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Books
Tuesday, July 6, 2010

Evan Thomas satirizes Roosevelt, Lodge and Hearst

The War Lovers (Little, Brown), Evan Thomas’ provocatively titled, satirical look at three colorful individuals who became prime movers in the birth of American imperialism...
A&E Feature
Wednesday, May 12, 2010

Intense drama in Verdi’s first great opera

For many aficionados, Rigoletto serves as the blueprint for what a great opera is all about. It appeals equally to the most patrician and plebeian tastes, yet remains firmly rooted in the sultry, ribald warmth of Verdi’s Italian homeland, merging grassroots earnestness with blood-and-guts intensity. Its catchy melodies remain invulnerable to bad performances. Verdi is very much a man for those...
A&E Feature
Wednesday, April 14, 2010

Piano prodigy to perform with Milwaukee Symphony Orchestra

New generations of concert prodigies appear with predictable regularity, receiving numerous honors at young persons’ international competitions, yet too often they wear out their early promise by having to compete with a pop-culture environment that treasures youth but whose musical sensitivities are pervasively undermined by the likes of the embarrassing “American Idol” and the flamboyant tackiness of “Dancing With the Stars...
Books
Monday, April 12, 2010

From Hollywood royalty to princess of Monaco

According to Donald Spoto’s provocative new biography, High Society: The Life of Grace Kelly (Harmony Books), the actress was full of grace, a trait that defined her every movement on screen. No actress boasting such delicate patrician features had ever radiated such warmth. But the girl hovering over a sleeping James Stewart in Rear Window was every man’s fantasy...
Theater
Tuesday, March 30, 2010

Theater Review

Seven Keys to Slaughter Peak is Joseph Hanreddy’s original new take on the classic mystery comedy Seven Keys to Baldpate. The final production of Hanreddy’s 17-year tenure at Milwaukee Repertory Theater...
A&E Feature
Thursday, March 11, 2010

The Florentine Opera’s modern classic

Many contemporary composers fail to realize that opera is not a play with music or a score for a film, but a hybrid drama using the full potential of the human voice to ignite emotions within the musical score that would otherwise remain unrealized. On the other hand, a libretto unsubstantiated by a distinctive score, which ignores or minimizes its interdependence with the vocal line, is one of the many pitfalls...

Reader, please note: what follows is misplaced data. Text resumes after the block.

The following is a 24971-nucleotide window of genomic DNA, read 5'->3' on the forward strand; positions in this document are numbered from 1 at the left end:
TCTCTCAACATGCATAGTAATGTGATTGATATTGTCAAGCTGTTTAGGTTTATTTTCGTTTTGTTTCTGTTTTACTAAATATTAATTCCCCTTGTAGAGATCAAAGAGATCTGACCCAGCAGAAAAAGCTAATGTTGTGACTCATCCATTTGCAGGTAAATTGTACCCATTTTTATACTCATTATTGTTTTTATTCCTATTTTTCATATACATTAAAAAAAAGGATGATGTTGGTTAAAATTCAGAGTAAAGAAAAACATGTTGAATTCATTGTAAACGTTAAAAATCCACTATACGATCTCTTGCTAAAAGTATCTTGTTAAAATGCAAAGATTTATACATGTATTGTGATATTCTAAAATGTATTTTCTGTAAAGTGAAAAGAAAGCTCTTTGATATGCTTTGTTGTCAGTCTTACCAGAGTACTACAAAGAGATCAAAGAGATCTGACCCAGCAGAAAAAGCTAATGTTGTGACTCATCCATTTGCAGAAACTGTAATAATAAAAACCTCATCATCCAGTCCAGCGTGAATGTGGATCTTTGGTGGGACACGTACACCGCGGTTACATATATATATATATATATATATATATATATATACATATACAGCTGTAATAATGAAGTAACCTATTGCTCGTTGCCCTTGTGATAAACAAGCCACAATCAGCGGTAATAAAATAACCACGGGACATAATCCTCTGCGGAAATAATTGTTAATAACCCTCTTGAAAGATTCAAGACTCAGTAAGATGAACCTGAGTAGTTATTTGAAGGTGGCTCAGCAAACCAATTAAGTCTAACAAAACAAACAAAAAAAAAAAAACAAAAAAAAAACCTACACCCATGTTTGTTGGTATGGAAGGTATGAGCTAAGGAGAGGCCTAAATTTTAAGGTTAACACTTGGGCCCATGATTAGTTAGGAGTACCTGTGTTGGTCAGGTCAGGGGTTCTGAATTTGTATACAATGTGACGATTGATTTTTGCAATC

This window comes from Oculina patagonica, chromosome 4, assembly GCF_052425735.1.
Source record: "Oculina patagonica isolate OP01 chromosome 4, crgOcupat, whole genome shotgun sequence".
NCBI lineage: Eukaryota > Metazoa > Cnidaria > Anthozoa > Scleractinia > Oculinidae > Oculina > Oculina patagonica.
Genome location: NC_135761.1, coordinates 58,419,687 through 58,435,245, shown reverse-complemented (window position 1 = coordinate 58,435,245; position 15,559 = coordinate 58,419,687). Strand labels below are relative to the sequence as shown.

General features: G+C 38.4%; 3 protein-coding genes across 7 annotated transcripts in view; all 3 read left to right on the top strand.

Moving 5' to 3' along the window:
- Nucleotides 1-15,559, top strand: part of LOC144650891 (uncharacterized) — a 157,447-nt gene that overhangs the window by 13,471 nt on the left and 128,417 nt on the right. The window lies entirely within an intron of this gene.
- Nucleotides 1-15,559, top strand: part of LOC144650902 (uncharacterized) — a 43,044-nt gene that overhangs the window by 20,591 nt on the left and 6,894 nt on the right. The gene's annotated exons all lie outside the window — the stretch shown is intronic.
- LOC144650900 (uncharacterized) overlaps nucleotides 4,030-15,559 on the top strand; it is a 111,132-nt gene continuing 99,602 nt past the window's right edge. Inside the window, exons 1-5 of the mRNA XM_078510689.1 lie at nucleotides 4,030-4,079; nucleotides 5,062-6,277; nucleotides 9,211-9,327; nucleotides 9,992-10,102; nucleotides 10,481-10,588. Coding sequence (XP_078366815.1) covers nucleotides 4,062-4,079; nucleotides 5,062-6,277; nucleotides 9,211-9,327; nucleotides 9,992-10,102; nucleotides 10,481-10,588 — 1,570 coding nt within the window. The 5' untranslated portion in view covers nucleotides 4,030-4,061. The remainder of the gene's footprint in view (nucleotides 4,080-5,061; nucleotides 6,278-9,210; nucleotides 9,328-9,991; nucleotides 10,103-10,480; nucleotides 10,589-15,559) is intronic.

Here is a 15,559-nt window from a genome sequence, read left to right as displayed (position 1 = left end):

Film
Tuesday, March 2, 2010

Will the Oscars get it right this time?

Will wonders never cease? Or have the Oscars redressed their sometimes-dubious reputation by nominating an unheralded, gritty, independent war film of unlikely audience appeal—a film barely screened before being rushed to DVD and that grossed only $12 million? With nine nominations, The Hurt Locker has not only become the prestige favorite among reviewers...
Theater
Wednesday, Feb. 17, 2010

Theater Review

The Seafarer takes its title from an ancient English poem hearkening to man’s spiritual struggle for peace and endurance. The Milwaukee Rep’s new production comes courtesy of talented Irish playwright Conor McPherson, whose early years of alcoholism are not lost in this Irish morality play. Card-playing men at a whiskey-besotted Christmas Eve celebration...
Books
Tuesday, Feb. 16, 2010

Schickel, Perry explore the mystique of a great star

Judging a book by its cover could not be more gratifying than with a quick glance at the imposing coffee-table book Bette Davis: Larger Than...
Books
Monday, Nov. 30, 2009

Remembering a Hollywood class act

Claude Rains, this most patrician and elegant of screen actors, still sustains a fascination for the average filmgoer. And his life story is full of surprises: He spoke cockney and had been abused as a child. In Mr. Skeffington, he tells Bette Davis that his success is a rags-to-riches story. In David Skal’s Claude Rains: An Actor’s Voice (University Press of Kentucky) that parallel is made...